To use JavaScript in a web page, the <script> element tags are used.


Strictly speaking, the TYPE attribute should be set to 'application/javascript', but since that doesn't work in IE it is more common to either find 'text/javascript' or nothing.


It is recommended to hide the script content from older browsers that do not support javascript to stop them simply displaying the code. This is achieved by commenting out just before the script content, causing older browsers to ignore the script whilst newer browsers will run it.


Also, you may sometimes find // <! [CDATA[ just after the opening <script> tag and its associated // ]]> just before the closing </script> tag. These commented out lines inform XHTML supporting browsers that the content of the script is character data and should not be interpreted as XHTML markup, and are generally not bothered with but is good to know just in case.


Save & refresh browser:

Javascript goes here!



If JavaScript is not enabled or the browser does not support JavaScript, a message can be displayed to the user using the <noscript> element, and is generally placed after the <script> tags, like so:

Save & refresh browser:

Please enable JavaScript, or try a JavaScript enabled browser.



JavaScript is executed by the browser at the first statement and moves down continuing to execute each statement as it comes to it.




Scripts can be placed in:

  • <head> </head>
  • <body> </body>
  • <head> </head> and <body> </body>
  • External file, often append .js


Recommended to place at the end of the html just before the closing </body> tag, since this allows the browser to render the html in the page, and not be slowed up by a potentially long waiting bottleneck for a piece of JavaScript to finish before it renders the rest of the page.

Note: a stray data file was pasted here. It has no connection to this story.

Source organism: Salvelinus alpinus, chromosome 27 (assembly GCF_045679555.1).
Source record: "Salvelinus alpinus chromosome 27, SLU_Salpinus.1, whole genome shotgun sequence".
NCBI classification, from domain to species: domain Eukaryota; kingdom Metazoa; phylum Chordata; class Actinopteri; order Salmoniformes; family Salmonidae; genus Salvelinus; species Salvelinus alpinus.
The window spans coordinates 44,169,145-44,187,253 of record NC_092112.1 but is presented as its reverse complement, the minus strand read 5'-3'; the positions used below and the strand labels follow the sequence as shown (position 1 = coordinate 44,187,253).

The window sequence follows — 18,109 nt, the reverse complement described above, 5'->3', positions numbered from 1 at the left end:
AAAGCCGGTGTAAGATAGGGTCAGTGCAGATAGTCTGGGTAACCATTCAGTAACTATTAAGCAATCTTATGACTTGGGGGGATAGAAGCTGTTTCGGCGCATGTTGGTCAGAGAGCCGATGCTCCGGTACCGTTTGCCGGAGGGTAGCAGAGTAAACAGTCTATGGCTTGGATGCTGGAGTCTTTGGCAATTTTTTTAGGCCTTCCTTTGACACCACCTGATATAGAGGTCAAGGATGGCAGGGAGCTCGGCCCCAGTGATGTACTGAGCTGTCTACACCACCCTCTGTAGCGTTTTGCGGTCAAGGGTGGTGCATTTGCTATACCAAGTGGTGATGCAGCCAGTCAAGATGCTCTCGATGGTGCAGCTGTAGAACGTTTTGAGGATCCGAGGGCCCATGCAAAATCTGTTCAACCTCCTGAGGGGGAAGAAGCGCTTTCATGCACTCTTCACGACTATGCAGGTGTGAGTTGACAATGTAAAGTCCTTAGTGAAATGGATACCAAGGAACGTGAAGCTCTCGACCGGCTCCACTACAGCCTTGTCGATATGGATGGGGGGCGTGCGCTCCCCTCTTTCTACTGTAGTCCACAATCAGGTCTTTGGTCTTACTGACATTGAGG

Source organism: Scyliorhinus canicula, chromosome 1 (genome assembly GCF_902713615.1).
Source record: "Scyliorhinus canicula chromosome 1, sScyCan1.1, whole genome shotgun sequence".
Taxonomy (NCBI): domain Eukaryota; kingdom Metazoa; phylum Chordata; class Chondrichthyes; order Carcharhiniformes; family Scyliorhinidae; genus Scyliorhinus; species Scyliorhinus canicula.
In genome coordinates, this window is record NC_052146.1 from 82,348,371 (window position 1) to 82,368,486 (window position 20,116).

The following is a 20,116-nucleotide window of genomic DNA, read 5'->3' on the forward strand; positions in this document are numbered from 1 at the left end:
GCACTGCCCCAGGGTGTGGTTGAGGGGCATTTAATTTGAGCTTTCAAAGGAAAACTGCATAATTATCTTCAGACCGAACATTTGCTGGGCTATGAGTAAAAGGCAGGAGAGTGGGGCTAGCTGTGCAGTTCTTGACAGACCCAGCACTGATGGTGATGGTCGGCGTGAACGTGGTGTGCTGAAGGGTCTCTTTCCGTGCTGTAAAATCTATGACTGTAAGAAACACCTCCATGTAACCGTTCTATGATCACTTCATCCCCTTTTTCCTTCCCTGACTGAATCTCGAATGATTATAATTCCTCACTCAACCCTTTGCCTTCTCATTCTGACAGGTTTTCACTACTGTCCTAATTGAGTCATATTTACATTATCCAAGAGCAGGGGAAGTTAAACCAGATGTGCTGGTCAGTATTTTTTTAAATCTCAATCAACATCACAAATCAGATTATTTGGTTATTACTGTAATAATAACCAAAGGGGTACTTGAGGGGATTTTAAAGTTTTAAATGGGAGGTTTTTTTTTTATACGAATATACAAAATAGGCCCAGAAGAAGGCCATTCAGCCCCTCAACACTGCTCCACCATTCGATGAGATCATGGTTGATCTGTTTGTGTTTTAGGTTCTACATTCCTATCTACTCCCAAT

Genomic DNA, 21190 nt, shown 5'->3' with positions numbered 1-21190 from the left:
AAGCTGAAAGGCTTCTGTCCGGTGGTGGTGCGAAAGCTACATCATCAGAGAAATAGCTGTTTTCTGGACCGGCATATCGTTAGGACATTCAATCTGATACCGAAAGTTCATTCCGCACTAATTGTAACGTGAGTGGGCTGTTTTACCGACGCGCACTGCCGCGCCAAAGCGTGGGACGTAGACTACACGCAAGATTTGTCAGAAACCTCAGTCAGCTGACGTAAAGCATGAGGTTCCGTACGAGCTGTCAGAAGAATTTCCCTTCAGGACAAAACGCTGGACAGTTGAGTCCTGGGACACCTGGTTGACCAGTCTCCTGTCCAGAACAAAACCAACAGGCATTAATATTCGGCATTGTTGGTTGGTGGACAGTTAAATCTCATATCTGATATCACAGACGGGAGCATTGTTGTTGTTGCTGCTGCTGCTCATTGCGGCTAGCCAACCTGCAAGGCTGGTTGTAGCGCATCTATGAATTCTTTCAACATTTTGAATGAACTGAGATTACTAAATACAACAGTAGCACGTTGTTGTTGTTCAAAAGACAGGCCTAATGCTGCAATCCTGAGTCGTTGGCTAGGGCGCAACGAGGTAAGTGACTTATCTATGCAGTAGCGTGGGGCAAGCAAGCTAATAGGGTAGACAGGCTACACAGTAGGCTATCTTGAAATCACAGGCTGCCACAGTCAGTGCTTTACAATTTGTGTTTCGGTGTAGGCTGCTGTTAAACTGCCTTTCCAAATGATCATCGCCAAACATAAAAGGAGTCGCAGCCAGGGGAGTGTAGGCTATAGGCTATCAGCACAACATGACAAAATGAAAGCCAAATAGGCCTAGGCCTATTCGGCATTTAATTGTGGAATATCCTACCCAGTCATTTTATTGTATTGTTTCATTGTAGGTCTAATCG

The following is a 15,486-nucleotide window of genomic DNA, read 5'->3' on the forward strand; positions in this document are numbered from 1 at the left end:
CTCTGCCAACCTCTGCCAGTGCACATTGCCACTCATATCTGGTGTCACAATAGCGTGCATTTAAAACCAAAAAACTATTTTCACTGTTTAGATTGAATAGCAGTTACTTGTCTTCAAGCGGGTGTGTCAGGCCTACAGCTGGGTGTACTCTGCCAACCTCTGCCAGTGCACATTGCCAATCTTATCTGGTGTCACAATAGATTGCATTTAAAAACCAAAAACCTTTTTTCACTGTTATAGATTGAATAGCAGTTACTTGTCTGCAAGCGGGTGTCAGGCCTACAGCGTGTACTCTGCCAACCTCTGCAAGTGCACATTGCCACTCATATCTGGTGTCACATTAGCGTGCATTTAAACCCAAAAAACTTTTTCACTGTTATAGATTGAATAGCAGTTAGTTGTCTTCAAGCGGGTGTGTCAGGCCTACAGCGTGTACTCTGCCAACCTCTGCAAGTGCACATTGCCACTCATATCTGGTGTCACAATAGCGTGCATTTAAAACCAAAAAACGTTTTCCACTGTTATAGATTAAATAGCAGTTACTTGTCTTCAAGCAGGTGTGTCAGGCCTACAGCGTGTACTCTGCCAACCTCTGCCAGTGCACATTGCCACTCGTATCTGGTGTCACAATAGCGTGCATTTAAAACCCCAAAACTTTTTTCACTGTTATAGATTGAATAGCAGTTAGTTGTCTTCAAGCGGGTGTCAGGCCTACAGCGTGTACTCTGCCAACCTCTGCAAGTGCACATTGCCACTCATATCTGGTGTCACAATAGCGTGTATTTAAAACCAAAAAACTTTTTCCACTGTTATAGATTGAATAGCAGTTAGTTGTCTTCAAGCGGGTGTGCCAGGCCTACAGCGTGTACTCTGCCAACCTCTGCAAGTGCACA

General rule of thumb css at the top, JavaScript at the bottom.




This example, contained within<head> tags, will show that the browser pauses execution waiting for the OK button to be clicked until it continues rendering the rest of the page:




Whereas, this example will show the rendered page in the background and then executes the JavaScript pausing the browser wisitng for the OK button to be clicked:



Full Javascript code written within the html is referred to being inline (i.e. within the rest of the html code). Whilst this might be fine for small snippets, functions or testing purposes it is recommended for larger JavaScripts to use an external file. This also has the added benefit of allowing code reuse as other file might require access to it.


External file

Since the length and complexity of the JavaScript may be unwieldy, and potentially used by other pages, it is recommended to use an external files for your JavaScript.  To use an external file, the file's source name is specified within the opening <script> tag's src attribute


<script src="fileName.js"></script>


The preferred convention is to use a .js extension for JavaScript files.


Given this simple external javascript file:

This can now be called into the html file as follows:

*note: path is relative to calling file

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